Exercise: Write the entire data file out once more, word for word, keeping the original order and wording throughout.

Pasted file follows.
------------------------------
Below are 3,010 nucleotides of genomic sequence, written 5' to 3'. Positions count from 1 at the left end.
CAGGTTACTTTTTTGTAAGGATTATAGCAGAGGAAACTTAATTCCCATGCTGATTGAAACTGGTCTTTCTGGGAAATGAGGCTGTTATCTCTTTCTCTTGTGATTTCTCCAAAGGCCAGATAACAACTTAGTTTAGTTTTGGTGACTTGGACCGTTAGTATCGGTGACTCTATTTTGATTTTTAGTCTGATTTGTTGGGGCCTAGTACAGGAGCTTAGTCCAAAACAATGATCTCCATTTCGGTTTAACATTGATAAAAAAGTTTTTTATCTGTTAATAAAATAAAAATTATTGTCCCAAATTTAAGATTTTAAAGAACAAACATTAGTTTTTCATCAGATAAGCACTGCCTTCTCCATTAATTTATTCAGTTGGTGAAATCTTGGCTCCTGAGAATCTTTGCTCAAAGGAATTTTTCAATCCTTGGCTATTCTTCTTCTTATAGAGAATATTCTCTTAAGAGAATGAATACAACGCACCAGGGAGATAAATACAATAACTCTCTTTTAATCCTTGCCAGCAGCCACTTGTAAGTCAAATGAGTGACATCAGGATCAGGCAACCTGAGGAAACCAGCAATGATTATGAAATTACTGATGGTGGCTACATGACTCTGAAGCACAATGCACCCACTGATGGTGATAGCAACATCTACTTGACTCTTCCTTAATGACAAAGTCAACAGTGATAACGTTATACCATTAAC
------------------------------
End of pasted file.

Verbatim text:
Below are 3,010 nucleotides of genomic sequence, written 5' to 3'. Positions count from 1 at the left end.
CAGGTTACTTTTTTGTAAGGATTATAGCAGAGGAAACTTAATTCCCATGCTGATTGAAACTGGTCTTTCTGGGAAATGAGGCTGTTATCTCTTTCTCTTGTGATTTCTCCAAAGGCCAGATAACAACTTAGTTTAGTTTTGGTGACTTGGACCGTTAGTATCGGTGACTCTATTTTGATTTTTAGTCTGATTTGTTGGGGCCTAGTACAGGAGCTTAGTCCAAAACAATGATCTCCATTTCGGTTTAACATTGATAAAAAAGTTTTTTATCTGTTAATAAAATAAAAATTATTGTCCCAAATTTAAGATTTTAAAGAACAAACATTAGTTTTTCATCAGATAAGCACTGCCTTCTCCATTAATTTATTCAGTTGGTGAAATCTTGGCTCCTGAGAATCTTTGCTCAAAGGAATTTTTCAATCCTTGGCTATTCTTCTTCTTATAGAGAATATTCTCTTAAGAGAATGAATACAACGCACCAGGGAGATAAATACAATAACTCTCTTTTAATCCTTGCCAGCAGCCACTTGTAAGTCAAATGAGTGACATCAGGATCAGGCAACCTGAGGAAACCAGCAATGATTATGAAATTACTGATGGTGGCTACATGACTCTGAAGCACAATGCACCCACTGATGGTGATAGCAACATCTACTTGACTCTTCCTTAATGACAAAGTCAACAGTGATAACGTTATACCATTAAC